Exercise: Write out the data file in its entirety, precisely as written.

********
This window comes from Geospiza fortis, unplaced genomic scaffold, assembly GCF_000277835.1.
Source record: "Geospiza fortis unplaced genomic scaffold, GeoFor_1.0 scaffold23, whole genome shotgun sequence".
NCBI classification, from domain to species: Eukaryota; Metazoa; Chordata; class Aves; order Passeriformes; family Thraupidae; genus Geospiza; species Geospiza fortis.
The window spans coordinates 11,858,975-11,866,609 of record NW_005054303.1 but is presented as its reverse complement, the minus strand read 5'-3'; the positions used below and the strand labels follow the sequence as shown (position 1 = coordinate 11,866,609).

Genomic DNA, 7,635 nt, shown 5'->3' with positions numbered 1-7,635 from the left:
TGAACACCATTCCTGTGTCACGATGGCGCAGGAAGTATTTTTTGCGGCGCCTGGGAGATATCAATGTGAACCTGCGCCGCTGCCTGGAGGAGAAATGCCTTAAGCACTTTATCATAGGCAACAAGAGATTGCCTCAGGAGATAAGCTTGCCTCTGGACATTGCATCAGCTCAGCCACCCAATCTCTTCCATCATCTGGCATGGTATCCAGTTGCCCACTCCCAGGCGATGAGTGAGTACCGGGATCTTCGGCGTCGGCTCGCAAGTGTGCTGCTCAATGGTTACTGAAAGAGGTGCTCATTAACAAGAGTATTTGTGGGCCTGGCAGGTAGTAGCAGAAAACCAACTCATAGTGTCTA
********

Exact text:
This window comes from Geospiza fortis, unplaced genomic scaffold, assembly GCF_000277835.1.
Source record: "Geospiza fortis unplaced genomic scaffold, GeoFor_1.0 scaffold23, whole genome shotgun sequence".
NCBI classification, from domain to species: Eukaryota; Metazoa; Chordata; class Aves; order Passeriformes; family Thraupidae; genus Geospiza; species Geospiza fortis.
The window spans coordinates 11,858,975-11,866,609 of record NW_005054303.1 but is presented as its reverse complement, the minus strand read 5'-3'; the positions used below and the strand labels follow the sequence as shown (position 1 = coordinate 11,866,609).

Genomic DNA, 7,635 nt, shown 5'->3' with positions numbered 1-7,635 from the left:
TGAACACCATTCCTGTGTCACGATGGCGCAGGAAGTATTTTTTGCGGCGCCTGGGAGATATCAATGTGAACCTGCGCCGCTGCCTGGAGGAGAAATGCCTTAAGCACTTTATCATAGGCAACAAGAGATTGCCTCAGGAGATAAGCTTGCCTCTGGACATTGCATCAGCTCAGCCACCCAATCTCTTCCATCATCTGGCATGGTATCCAGTTGCCCACTCCCAGGCGATGAGTGAGTACCGGGATCTTCGGCGTCGGCTCGCAAGTGTGCTGCTCAATGGTTACTGAAAGAGGTGCTCATTAACAAGAGTATTTGTGGGCCTGGCAGGTAGTAGCAGAAAACCAACTCATAGTGTCTA